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NE40E-M2 V800R010C10SPC500 Feature Description - User Access 01

This is NE40E-M2 V800R010C10SPC500 Feature Description - User Access
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Application Scenarios for L2TP Access

Application Scenarios for L2TP Access

Two Typical L2TP Tunnel Modes

Figure 8-12 shows the mode of the tunnel between the remote system or the LAC client (the host running L2TP) and the LNS.

Figure 8-12 Two typical L2TP tunnel modes

Connections can be set up in either of the following modes:

  • NAS-initialized mode

    A remote user initiates a connection, and the remote system dials in to the LAC over the PSTN/ISDN. Then, the LAC sends a request over the Internet to the LNS for setting up a tunnel. The LNS is responsible for assigning an address to the dial-in user. Either the LNS or the agent at the LAC side can authenticate the remote dial-in user and account the services of the user.

    The NAS-initialized mode features the following:
    • Users must access the Internet in PPP mode (for example, through PPPoE).

    • The carrier's access device (mainly referring to the BAS) needs to be configured with the VPN service. Users need to apply to the carrier for the VPN service.

    • An L2TP tunnel is set up between the LAC and the LNS, and an L2TP tunnel can bear multiple sessions.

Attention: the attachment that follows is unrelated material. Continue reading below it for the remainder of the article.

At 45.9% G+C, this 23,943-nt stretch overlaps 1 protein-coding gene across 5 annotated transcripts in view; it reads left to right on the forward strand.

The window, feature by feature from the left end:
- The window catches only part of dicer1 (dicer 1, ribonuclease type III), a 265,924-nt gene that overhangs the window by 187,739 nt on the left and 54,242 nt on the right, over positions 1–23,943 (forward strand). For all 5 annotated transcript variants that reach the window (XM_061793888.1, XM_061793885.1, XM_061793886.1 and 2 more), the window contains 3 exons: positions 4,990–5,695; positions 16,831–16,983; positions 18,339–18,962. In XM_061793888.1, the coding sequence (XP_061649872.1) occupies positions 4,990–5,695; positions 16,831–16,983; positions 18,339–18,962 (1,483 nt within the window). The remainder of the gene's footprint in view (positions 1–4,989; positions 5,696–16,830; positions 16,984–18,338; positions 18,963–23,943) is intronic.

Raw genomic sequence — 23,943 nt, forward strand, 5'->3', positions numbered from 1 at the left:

In NAS-initialized mode, as shown in Figure 8-13, LAN users are connected to a switch; the switch is connected to a NE40E (or multiple users are directly connected to a NE40E); the NE40E is connected to the LAC through PPP or PPPoE.

    Figure 8-13 Users accessing the LAC through a NE40E

  • Client-initialized mode

    An LAC client that supports L2TP directly initiates a connection. The client needs to know the IP address of the LNS. The LAC client can directly send a request to the LNS for setting up a tunnel without the LAC. After receiving the request, the LNS authenticates the LAC client according to the user name and password. If the LAC client passes the authentication, the LNS assigns a private IP address to the LAC client.

    The client-initialized mode features the following:
    • Users need to install the L2TP dial-in software. Users can also dial in through the VPN dial-in software of the Windows operating system.

    • There are no limitations of how and where users access the network, and no ISP is required.

    • An L2TP tunnel is set up between the client and the LNS, and an L2TP tunnel can bear only one L2TP session.

    Generally, both the NAS-initialized mode and the client-initialized mode can be used on a network. On certain networks, only the client-initialized mode is adopted. Such networks have strict requirements for the number of tunnels set up on the LNS because in client-initialized mode, an L2TP tunnel bears only one L2TP session.

L3VPN Access Through L2TP

  • Traveling users accessing MPLS VPNs